The Wick Theater opened its production of Dames at Sea on May 7, 2015.
A long-running hit off-Broadway that brought stardom to Bernadette Peters, this campy song and dance show is based on the nostalgia of Hollywood musicals of the 30’s. Dames at Sea was selected as “Best Musical of the Year” by Time, Newsweek, and Outer Critics Circle.
Michael Ursua directed a cast that featured Blake Spellacy, Gabriel Zenone, Alex Jorth, Laura Hodos, Alison McCartan and Lindsay Bethea.
Bill Hirschman reviewed for Florida Theater On Stage:
…this edition of Dames at Sea is a grin-inducing hoot in which the energetic cast’s ebullience is infectious. Seeing three such shows in ten days sort of wears you out for lampooning pastiche, but these performers under Michael Ursua’s staging, Caryl Fantel’s musical direction and Angela Morando-Taylor’s choreography carried along our weary spirits.
Ursua has assembled and molded a strong cast, each with a clarion voice, a facility for machine-gun tap dancing and a clown’s temperament. Bethea gives Ruby a Georgia Engel baby doll voice and dewy eyes with ever-batting lashes. The fresh-faced Jorth …If he does not set the place on fire, his amiable persona and undeniable terpsichorean abilities make him the kind of reliable singing dancing leading man that these kind of shows desperately need.
Zenone keeps happily surprising everyone with his range….... This show doesn’t challenge him quite as much, although we didn’t know he could tap dance, but his roles of a stage director and later a ship captain are faultless creations.
The discovery is McCartan... Her bold Joan, ostensibly in the second love interest slot, commands the stage every time she opens her mouth like an Ethel Merman belter. She also show enviable tap skills in her dance off duet with the fine Spellacy.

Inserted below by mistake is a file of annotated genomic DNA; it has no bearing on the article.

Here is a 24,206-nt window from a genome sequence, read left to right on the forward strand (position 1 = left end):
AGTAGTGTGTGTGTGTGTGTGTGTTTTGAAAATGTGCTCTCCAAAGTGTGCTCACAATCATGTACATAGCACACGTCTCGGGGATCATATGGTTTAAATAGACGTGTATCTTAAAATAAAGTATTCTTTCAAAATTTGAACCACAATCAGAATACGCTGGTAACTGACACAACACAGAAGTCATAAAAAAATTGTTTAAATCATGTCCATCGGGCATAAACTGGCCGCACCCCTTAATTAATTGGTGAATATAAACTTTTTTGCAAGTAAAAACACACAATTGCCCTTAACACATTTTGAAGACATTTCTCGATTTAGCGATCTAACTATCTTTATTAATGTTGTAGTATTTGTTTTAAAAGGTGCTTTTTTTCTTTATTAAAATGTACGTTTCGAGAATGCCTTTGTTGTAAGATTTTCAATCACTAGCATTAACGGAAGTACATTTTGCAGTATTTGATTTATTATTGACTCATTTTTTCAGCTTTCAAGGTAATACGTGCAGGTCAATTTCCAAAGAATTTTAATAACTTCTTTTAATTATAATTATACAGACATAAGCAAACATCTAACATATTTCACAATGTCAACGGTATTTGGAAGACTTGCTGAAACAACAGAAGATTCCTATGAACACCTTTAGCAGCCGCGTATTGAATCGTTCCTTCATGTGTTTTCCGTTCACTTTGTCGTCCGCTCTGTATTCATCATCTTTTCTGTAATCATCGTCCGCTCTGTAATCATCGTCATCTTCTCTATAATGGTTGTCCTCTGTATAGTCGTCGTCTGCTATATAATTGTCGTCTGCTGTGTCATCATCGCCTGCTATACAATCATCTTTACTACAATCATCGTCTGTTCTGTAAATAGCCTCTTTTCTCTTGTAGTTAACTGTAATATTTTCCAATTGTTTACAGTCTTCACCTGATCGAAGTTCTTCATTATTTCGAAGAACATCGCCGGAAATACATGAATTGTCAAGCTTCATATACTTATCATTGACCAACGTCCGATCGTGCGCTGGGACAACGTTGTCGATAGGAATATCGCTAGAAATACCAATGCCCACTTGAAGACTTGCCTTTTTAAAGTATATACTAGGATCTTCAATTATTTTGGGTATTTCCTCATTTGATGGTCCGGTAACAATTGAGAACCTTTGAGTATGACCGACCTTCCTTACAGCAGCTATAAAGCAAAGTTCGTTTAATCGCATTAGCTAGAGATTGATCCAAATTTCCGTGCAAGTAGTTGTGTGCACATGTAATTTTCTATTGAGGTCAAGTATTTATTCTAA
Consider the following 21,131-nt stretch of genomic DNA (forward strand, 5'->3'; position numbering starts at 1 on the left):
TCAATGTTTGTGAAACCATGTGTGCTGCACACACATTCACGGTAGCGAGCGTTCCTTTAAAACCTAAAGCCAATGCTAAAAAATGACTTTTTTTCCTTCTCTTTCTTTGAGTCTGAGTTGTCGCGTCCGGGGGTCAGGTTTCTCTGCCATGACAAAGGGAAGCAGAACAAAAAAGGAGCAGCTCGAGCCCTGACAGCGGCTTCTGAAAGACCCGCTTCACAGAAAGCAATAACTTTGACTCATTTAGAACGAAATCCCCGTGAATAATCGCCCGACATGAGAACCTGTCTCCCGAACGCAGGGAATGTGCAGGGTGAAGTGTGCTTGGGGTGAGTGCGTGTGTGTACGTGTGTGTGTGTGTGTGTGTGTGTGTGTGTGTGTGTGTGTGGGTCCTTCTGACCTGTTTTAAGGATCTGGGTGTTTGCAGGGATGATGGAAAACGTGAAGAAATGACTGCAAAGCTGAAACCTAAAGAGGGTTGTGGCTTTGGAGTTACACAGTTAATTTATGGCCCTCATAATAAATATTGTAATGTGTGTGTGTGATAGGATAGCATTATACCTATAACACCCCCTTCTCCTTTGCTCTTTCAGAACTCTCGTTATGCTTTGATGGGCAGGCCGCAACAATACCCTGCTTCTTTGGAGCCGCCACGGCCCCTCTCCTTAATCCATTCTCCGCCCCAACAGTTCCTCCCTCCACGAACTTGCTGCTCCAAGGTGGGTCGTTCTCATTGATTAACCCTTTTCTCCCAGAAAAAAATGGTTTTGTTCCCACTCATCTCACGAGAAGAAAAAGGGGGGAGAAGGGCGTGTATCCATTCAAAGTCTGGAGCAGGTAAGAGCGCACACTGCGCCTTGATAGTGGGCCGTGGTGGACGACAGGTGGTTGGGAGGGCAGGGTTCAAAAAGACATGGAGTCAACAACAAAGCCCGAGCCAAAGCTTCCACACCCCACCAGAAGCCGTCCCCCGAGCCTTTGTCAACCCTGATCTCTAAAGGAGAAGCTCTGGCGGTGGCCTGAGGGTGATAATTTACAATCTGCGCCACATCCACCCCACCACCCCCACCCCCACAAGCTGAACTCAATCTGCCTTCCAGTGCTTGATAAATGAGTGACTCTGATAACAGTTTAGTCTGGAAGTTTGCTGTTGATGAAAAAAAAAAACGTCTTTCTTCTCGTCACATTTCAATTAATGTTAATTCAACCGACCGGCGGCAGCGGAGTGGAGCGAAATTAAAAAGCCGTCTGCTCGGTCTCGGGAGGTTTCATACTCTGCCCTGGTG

And as always, any opportunity to watch Hodos perform is a pleasure. She fearlessly embraces Mona’s unbridled vanity and congenital need to steal the spotlight. In addition to her voice, she inhabits Mona’s pretentiousness as she employs French phrases that she consistently mispronounces.
The whole thing joyously exploits every cliché imaginable resulting in an insubstantial confection of cotton candy – tasty while you’re watching but melts away into a memory.
Rod Stafford Hagwood wrote for The Sun-Sentinel:
If Dames at Sea were a big movie musical, which the production at the Wick Theatre in Boca Raton works very hard to evoke, it would have lots of extras milling about. Well, this stage musical doesn't have a chorus filling in all the open spots upstage… Under the deft helmsmanship of director Michael Ursua, Dames at Sea has everything else: snippy dialogue, sparkly costumes, snazzy songs and snappy dancing.
…the cast grips tightly, staying in the moment and keeping a straight face no matter how wack-a-doodle or slapstick-y things get over two hours, including a 15-minute intermission. That, and the scintillating tap dancing, makes Dames at Sea see-worthy.
Charlotte Libov wrote for The Examiner:
If you’re longing for an old-fashioned show with great singing and tap-dancing, as well as a heart as big as the ocean, then head for Wick Theater, where Dames at Sea is playing through Memorial Day weekend.
This hit musical is the show that made Bernadette Peters a star and Lindsay Bethea (think Ruby, as in Keeler) captures her in all of her wide-eyed innocence and baby voiced charm. Alison McCartan’s (Joan) may seem lightweight at first but she soon unveils a stellar set of pipes, and Laura Hodos (Mona Kent), who plays the scheming star bent on stealing both Ruby’s spotlight – and boyfriend – is sheer perfection.
The male members of the cast are equally winning. Alex Jorth (Dick) repeats the top-notch performance he gave in the Wick’s most recent hit Oklahoma… Blake Spellacy plays his best friend with zest. and special kudos to Gabriel Zenone, who performs in the double role as both the show’s hard boiled producer and the ship’s lovesick skipper.
The Wick Theater presents its production of Dames at Sea through May 31, 2015.